Federal Railroad Retirement Act Goes into Effect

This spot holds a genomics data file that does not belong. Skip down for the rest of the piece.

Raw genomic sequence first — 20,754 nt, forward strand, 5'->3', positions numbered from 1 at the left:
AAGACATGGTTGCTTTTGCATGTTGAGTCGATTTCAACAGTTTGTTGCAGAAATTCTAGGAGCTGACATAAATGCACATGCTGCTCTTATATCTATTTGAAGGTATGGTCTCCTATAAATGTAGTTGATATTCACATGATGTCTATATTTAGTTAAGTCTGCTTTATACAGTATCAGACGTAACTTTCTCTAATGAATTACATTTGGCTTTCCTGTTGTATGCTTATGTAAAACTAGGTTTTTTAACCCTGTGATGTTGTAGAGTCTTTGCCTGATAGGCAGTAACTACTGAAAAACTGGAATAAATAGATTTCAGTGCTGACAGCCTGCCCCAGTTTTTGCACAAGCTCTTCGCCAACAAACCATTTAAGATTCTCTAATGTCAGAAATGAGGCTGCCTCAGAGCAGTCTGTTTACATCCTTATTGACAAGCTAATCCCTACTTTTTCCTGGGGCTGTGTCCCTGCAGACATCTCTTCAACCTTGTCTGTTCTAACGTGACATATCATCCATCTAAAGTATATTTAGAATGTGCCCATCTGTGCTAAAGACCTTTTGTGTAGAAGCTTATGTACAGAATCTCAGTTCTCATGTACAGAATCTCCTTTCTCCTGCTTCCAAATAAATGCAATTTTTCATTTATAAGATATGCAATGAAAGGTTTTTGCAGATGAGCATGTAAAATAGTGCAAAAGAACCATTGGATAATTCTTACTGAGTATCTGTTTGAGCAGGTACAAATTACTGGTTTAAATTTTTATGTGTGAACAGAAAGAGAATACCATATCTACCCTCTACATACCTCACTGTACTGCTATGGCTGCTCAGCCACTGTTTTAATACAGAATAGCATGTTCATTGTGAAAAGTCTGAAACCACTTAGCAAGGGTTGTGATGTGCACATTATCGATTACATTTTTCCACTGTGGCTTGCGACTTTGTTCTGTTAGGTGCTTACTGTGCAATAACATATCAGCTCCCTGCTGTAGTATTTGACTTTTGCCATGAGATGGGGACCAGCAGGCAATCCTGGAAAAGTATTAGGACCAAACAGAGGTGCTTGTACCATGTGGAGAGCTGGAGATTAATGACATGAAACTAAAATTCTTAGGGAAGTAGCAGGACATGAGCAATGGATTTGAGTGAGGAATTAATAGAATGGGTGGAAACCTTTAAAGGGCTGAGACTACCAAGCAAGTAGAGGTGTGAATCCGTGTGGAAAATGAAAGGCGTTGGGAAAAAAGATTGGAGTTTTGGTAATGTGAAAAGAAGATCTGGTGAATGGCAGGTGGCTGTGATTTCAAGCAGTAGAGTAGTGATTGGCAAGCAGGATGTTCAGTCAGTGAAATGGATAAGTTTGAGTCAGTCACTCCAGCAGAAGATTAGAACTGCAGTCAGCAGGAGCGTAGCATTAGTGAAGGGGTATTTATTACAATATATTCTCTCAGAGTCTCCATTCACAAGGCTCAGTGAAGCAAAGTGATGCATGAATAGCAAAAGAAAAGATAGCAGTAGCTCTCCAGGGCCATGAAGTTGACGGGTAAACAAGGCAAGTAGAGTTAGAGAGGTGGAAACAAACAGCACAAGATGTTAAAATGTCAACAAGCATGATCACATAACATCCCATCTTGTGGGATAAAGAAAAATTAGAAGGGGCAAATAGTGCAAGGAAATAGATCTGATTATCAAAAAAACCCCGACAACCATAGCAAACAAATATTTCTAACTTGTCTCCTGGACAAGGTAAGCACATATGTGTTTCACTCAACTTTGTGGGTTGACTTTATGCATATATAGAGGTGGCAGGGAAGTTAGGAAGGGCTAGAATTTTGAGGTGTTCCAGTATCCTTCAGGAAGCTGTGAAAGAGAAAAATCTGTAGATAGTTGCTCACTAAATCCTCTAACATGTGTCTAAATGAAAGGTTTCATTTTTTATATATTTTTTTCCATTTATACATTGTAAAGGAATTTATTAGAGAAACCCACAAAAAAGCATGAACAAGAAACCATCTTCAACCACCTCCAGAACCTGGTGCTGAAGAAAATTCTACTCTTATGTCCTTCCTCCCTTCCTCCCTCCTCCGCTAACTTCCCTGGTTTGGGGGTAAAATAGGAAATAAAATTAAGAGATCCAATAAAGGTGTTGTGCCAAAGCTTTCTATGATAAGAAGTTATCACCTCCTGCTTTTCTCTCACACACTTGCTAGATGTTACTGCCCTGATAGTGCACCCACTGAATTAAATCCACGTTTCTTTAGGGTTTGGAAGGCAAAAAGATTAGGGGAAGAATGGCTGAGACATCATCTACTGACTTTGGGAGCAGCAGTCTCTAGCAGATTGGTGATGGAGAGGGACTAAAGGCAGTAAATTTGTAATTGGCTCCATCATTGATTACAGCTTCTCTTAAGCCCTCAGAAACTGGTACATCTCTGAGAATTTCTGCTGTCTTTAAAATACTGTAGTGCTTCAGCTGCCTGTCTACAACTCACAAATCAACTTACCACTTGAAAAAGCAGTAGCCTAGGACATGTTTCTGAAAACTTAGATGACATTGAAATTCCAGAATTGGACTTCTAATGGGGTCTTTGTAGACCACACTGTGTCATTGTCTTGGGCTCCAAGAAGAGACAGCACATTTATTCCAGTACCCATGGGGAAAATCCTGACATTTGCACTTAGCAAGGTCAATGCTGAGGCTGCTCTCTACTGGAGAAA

By the early 1930s, railroad workers wanted a way to protect their pension payments, which were being negatively affected by declining revenues and benefit inequities among pensioners. Workers banded together and requested government action; the railroads, in turn, proposed a compromise. The Railroad Retirement Act of 1934 was struck down a year later, however, and a new version was passed in 1935. By 1937, the railroads and unions at last agreed on a way to incorporate existing pension plans into a plan regulated by the U.S. government.